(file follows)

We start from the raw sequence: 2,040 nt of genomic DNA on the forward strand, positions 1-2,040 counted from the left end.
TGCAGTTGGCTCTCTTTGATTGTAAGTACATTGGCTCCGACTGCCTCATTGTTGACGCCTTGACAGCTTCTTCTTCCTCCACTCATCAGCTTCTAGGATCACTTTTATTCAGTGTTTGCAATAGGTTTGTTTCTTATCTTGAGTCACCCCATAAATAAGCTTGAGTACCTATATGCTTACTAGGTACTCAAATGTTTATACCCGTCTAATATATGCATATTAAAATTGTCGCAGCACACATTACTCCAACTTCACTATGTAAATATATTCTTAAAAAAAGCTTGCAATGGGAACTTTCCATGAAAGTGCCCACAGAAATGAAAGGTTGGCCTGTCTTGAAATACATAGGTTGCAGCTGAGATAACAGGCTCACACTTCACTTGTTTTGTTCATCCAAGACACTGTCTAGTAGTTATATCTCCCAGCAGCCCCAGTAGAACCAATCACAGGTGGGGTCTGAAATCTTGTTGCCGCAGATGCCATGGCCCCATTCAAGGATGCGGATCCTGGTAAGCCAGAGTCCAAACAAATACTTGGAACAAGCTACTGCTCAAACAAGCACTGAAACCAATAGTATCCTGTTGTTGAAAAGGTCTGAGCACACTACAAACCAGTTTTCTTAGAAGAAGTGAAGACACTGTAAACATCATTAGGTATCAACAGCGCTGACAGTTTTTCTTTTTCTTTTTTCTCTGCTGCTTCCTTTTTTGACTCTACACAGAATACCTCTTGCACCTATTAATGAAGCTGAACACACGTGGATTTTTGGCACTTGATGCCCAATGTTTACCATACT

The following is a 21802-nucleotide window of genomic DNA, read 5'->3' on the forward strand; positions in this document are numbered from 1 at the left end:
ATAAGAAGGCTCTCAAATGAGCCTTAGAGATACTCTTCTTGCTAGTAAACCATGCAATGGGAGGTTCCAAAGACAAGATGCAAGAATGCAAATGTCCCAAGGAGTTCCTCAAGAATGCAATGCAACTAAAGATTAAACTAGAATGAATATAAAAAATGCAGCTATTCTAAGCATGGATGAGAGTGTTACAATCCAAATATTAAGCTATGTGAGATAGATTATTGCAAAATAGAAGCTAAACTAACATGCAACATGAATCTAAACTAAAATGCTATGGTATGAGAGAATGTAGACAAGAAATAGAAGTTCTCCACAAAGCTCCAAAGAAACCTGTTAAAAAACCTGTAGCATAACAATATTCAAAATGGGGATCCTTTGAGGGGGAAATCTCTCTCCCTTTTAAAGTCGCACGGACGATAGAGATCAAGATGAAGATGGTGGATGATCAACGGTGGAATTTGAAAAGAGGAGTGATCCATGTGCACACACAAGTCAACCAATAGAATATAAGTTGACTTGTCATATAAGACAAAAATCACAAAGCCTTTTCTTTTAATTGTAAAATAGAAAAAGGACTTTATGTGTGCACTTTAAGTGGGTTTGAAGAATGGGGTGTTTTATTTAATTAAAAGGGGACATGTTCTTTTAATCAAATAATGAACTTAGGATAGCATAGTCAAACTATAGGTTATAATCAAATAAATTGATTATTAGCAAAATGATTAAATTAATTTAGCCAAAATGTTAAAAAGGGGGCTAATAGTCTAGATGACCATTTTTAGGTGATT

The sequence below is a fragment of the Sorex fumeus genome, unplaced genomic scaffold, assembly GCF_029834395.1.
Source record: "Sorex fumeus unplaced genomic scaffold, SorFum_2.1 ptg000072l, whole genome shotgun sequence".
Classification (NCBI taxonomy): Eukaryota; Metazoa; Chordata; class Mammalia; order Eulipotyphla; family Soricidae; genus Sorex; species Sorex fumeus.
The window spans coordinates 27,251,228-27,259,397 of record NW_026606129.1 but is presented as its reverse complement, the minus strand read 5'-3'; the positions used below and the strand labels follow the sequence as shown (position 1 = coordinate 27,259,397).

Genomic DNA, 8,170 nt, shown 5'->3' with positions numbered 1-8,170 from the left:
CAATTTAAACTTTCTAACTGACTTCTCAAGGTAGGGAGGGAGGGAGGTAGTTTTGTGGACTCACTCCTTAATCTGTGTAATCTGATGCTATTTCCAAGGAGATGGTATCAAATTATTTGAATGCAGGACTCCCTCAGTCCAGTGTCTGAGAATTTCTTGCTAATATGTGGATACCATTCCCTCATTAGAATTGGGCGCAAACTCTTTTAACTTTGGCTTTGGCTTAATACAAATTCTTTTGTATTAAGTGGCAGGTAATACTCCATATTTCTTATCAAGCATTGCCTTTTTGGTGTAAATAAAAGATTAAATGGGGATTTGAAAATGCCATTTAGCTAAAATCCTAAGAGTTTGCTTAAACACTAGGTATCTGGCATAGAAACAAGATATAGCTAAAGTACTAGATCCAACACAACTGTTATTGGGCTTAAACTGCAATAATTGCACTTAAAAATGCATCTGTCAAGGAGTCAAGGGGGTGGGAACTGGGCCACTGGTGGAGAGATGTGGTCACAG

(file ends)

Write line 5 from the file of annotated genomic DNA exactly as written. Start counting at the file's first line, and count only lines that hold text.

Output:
The sequence below is a fragment of the Sorex fumeus genome, unplaced genomic scaffold, assembly GCF_029834395.1.